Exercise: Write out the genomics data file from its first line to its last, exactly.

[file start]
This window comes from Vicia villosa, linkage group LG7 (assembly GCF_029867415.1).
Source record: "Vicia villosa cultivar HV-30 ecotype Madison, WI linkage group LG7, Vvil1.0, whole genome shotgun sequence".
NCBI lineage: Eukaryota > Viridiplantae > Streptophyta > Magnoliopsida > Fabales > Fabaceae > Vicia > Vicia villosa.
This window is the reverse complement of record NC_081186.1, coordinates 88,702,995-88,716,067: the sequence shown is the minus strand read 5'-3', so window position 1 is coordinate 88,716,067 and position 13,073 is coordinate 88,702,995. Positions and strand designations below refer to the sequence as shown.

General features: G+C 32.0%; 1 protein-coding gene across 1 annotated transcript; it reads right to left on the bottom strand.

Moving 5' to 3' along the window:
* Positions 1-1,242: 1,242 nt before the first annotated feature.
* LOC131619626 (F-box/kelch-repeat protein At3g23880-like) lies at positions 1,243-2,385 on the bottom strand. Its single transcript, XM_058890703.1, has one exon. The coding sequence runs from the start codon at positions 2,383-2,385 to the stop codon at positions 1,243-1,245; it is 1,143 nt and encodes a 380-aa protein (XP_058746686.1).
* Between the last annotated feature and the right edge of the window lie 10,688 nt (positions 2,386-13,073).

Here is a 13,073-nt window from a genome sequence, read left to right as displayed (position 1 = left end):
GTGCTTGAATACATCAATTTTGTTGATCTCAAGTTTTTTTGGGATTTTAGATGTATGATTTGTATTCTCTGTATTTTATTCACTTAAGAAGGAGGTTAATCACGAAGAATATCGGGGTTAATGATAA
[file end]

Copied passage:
This window comes from Vicia villosa, linkage group LG7 (assembly GCF_029867415.1).
Source record: "Vicia villosa cultivar HV-30 ecotype Madison, WI linkage group LG7, Vvil1.0, whole genome shotgun sequence".
NCBI lineage: Eukaryota > Viridiplantae > Streptophyta > Magnoliopsida > Fabales > Fabaceae > Vicia > Vicia villosa.
This window is the reverse complement of record NC_081186.1, coordinates 88,702,995-88,716,067: the sequence shown is the minus strand read 5'-3', so window position 1 is coordinate 88,716,067 and position 13,073 is coordinate 88,702,995. Positions and strand designations below refer to the sequence as shown.

General features: G+C 32.0%; 1 protein-coding gene across 1 annotated transcript; it reads right to left on the bottom strand.

Moving 5' to 3' along the window:
* Positions 1-1,242: 1,242 nt before the first annotated feature.
* LOC131619626 (F-box/kelch-repeat protein At3g23880-like) lies at positions 1,243-2,385 on the bottom strand. Its single transcript, XM_058890703.1, has one exon. The coding sequence runs from the start codon at positions 2,383-2,385 to the stop codon at positions 1,243-1,245; it is 1,143 nt and encodes a 380-aa protein (XP_058746686.1).
* Between the last annotated feature and the right edge of the window lie 10,688 nt (positions 2,386-13,073).

Here is a 13,073-nt window from a genome sequence, read left to right as displayed (position 1 = left end):
GTGCTTGAATACATCAATTTTGTTGATCTCAAGTTTTTTTGGGATTTTAGATGTATGATTTGTATTCTCTGTATTTTATTCACTTAAGAAGGAGGTTAATCACGAAGAATATCGGGGTTAATGATAA